ROME: At the Food and Agriculture Organization (FAO) conference on the Near East, the talk is all about water scarcity, sustaining small family farms and creating “resilient” agriculture.
But however noble the aims and urgent the need, the fact is that there is barely a corner of the Middle and Near East that is not beset by conflict. How can the FAO persuade people to think about water management when they fear for their livelihoods or even their lives?
It is a problem Abdessalam Ould Ahmed grapples with every day as the assistant director-general of the organization, the agricultural development arm of the UN, which is based in Rome.
“It’s true that the full benefits of development are only felt when there is peace and stability. But we cannot wait for peace. Our plan, and the philosophy of the UN, is to do development work despite the conflict and the crises,” he said.
“We need to give hope, to lay the foundations for peace and give people the means to survive, to resist. We need to give some optimism.”
Against the backdrop of the horrific wars in Syria and Yemen and the more low-level unrest across the Arab world — from the dispute over Spanish Sahara in Ould Ahmed’s native Mauritania to the sporadic violence of Iraq — talk of optimism seems facile. But the ADG, a softly spoken 59-year-old with the air of a kindly professor, is most insistent.
The FAO has 50 staff in Yemen who have remained throughout the three-year war, he said. “They are in all parts of the country, even in Sanaa and Taiz. They distribute seeds, do livestock vaccination, rehabilitate water canals, do small-scale irrigation. They train farmers in the use of techniques and equipment. In fact, we have increasing our programs year after year in Yemen.”
The same goes for Syria, he added.
All of that work involves constant negotiation and renegotiating with groups and/or individuals on the ground who may be hostile or corrupt, or both.
“We have to be totally impartial but we have developed a good methodology over time of how to interview locals and form an objective assessment.
“The tragic thing is not only the destruction of livelihoods and the social fabric, but that conflict completely distracts from finding solutions to the big problems of tomorrow.”
In this, Ould Ahmed readily admits the FAO, and by extension the entire UN behemoth, is as guilty as anyone.
“We should have been dealing with these issues 15 years ago, not now. The World Economic Forum analyzed the risks facing the world and put water scarcity at number one. Water scarcity is the biggest threat in the region that is the least prepared for it. There are still some decision-makers who don’t realize the scale of the problem. It’s always possible to overuse water without paying the price in the short term. It has come too late, but today countries are moving forward.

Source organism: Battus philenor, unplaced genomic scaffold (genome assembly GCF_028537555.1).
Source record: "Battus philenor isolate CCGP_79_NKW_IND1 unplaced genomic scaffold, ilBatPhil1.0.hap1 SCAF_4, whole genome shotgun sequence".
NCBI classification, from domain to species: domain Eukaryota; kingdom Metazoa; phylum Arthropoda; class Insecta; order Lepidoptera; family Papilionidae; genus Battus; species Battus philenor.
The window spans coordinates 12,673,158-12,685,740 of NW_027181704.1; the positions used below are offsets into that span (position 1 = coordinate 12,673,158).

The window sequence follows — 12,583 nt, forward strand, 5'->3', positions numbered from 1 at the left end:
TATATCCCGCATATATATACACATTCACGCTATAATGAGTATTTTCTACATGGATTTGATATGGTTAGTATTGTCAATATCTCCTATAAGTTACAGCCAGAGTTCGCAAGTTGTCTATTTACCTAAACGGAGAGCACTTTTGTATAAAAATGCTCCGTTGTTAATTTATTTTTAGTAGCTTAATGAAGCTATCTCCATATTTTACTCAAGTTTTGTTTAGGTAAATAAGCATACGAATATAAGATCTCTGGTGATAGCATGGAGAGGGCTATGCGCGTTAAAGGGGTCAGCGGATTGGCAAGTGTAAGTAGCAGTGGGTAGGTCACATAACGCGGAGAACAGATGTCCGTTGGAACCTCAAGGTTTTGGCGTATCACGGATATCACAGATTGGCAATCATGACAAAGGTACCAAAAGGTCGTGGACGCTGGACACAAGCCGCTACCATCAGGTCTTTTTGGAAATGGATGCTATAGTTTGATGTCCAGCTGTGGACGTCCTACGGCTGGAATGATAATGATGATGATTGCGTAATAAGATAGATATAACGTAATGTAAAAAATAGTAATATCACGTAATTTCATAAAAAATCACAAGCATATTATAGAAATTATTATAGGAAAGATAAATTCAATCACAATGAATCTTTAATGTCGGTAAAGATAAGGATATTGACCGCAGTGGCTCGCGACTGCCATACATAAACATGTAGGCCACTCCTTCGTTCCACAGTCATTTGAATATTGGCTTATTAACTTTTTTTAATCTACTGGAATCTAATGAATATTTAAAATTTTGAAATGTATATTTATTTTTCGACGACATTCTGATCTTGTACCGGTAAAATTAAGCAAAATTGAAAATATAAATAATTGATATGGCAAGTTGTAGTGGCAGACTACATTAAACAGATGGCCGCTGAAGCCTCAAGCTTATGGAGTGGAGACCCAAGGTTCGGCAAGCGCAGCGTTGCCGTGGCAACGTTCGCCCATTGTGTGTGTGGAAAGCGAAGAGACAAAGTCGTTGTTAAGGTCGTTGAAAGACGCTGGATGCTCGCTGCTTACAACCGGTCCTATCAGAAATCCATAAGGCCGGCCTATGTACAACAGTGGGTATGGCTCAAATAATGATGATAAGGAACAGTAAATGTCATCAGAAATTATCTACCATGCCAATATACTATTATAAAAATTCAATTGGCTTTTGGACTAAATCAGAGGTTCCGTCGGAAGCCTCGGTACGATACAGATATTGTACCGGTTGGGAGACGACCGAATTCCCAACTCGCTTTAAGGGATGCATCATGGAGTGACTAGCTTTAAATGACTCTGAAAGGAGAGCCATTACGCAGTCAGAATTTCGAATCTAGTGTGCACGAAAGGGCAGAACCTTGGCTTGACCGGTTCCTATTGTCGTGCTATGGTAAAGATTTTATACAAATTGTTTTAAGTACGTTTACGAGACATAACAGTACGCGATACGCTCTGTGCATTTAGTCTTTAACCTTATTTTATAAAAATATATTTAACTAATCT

“Ten years ago it was difficult to advise Saudi Arabia not to use water for the expansion of its wheat production. Cereals need a lot of water. They were growing so much wheat they were using it for animal feed. That has changed. Saudi Arabia has developed its own strategy. They have joined three ministries together to take responsibility for water and agriculture. It’s a good approach because it means one element cannot ignore the consequences for the others.
“And their policies have put nutrition at the center of this strategy. They are phasing out wheat because there isn’t enough water. They are working toward a realistic level of self-sufficiency.”
The UAE is trying to limit extreme water use in agriculture by diversifying its food. “As a wealthy country, they can afford the latest techonology. And they really must stop wasting so much food.”
The FAO has 194 member countries, of which 53 are involved in the Near East Regional Conference (NERC) in Rome this week. It has two associate members and one member organization, the EU.
Was there a single cataclysmic event, whether natural or man-made, that made the world finally wake up to the real and present danger posed by water scarcity? What was the light bulb moment?
“There wasn’t one,” the ADG said. “It has come gradually through systematic dialogue and hammering it home. The World Bank is in complete unision. So is the Arab Water Council, one of the biggest and most influential NGOs in the region. There is a good dynamic at work.”
Professing commitment in the clubby, convivial atmosphere of the NERC conference is one thing. But will all those ministers be saying the same thing when they go back home?
“No leader can NOT talk about. No UN agency can forget about it. Wherever you go today, water scarcity is central to the narrative of development.”
The FAO’s budget is currently $296 milion, which sounds surprisingly small by UN standards, especially considering the breadth of its remit, which includes everything from farming to family planning.
The ADG, an economist who studied at the Sorbonne and then the prestigious Ecole Nationale d’Administration — alma mater of the elite in France — has had to familiarize himself with the perils of red date beetle, which now threatens date palms from the Gulf to Morocco and a new pest, the fall armyworm, which arrived in east Africa from the Americas only last year but has already spread its devastation to Sudan and the borders with Egypt, Africa’s largest agricultural economy.
“Compared to agencies doing emergency relief, our funding is small. Agriculture is the least-funded area of development work. But our programs are very cost-effective. Most don’t cost much. You can make little things go a long way,” Ould Ahmed said.
“If we try to solve emergency problems in conflict zones, we won’t succeed. No agency working in those places is planning for a year ahead. We have to look three years ahead and more, even during the emergency. We have to keep going. We are here to create hope. We can’t despair.”